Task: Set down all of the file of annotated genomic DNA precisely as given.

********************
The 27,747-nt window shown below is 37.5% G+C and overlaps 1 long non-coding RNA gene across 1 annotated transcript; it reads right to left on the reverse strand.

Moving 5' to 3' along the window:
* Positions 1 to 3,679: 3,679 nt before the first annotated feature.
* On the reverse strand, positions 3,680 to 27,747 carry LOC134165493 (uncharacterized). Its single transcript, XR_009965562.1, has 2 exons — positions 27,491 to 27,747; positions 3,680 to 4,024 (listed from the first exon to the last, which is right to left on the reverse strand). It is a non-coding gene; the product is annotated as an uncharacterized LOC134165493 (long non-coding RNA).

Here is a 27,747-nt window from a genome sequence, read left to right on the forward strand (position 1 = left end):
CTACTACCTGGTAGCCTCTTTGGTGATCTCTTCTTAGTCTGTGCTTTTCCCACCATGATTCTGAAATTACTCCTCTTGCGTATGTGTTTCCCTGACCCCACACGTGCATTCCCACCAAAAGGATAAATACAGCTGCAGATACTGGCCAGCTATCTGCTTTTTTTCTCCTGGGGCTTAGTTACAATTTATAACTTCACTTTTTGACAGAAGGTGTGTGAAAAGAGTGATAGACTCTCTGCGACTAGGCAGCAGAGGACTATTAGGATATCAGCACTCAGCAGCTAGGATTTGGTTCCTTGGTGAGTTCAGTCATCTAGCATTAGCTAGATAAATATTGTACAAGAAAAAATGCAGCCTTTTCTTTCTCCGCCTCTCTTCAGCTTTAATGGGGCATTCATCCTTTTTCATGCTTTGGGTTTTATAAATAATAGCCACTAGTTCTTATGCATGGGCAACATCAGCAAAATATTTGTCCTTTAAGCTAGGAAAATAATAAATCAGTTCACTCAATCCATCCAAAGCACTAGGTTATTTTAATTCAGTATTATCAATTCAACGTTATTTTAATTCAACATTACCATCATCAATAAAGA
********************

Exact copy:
The 27,747-nt window shown below is 37.5% G+C and overlaps 1 long non-coding RNA gene across 1 annotated transcript; it reads right to left on the reverse strand.

Moving 5' to 3' along the window:
* Positions 1 to 3,679: 3,679 nt before the first annotated feature.
* On the reverse strand, positions 3,680 to 27,747 carry LOC134165493 (uncharacterized). Its single transcript, XR_009965562.1, has 2 exons — positions 27,491 to 27,747; positions 3,680 to 4,024 (listed from the first exon to the last, which is right to left on the reverse strand). It is a non-coding gene; the product is annotated as an uncharacterized LOC134165493 (long non-coding RNA).

Here is a 27,747-nt window from a genome sequence, read left to right on the forward strand (position 1 = left end):
CTACTACCTGGTAGCCTCTTTGGTGATCTCTTCTTAGTCTGTGCTTTTCCCACCATGATTCTGAAATTACTCCTCTTGCGTATGTGTTTCCCTGACCCCACACGTGCATTCCCACCAAAAGGATAAATACAGCTGCAGATACTGGCCAGCTATCTGCTTTTTTTCTCCTGGGGCTTAGTTACAATTTATAACTTCACTTTTTGACAGAAGGTGTGTGAAAAGAGTGATAGACTCTCTGCGACTAGGCAGCAGAGGACTATTAGGATATCAGCACTCAGCAGCTAGGATTTGGTTCCTTGGTGAGTTCAGTCATCTAGCATTAGCTAGATAAATATTGTACAAGAAAAAATGCAGCCTTTTCTTTCTCCGCCTCTCTTCAGCTTTAATGGGGCATTCATCCTTTTTCATGCTTTGGGTTTTATAAATAATAGCCACTAGTTCTTATGCATGGGCAACATCAGCAAAATATTTGTCCTTTAAGCTAGGAAAATAATAAATCAGTTCACTCAATCCATCCAAAGCACTAGGTTATTTTAATTCAGTATTATCAATTCAACGTTATTTTAATTCAACATTACCATCATCAATAAAGA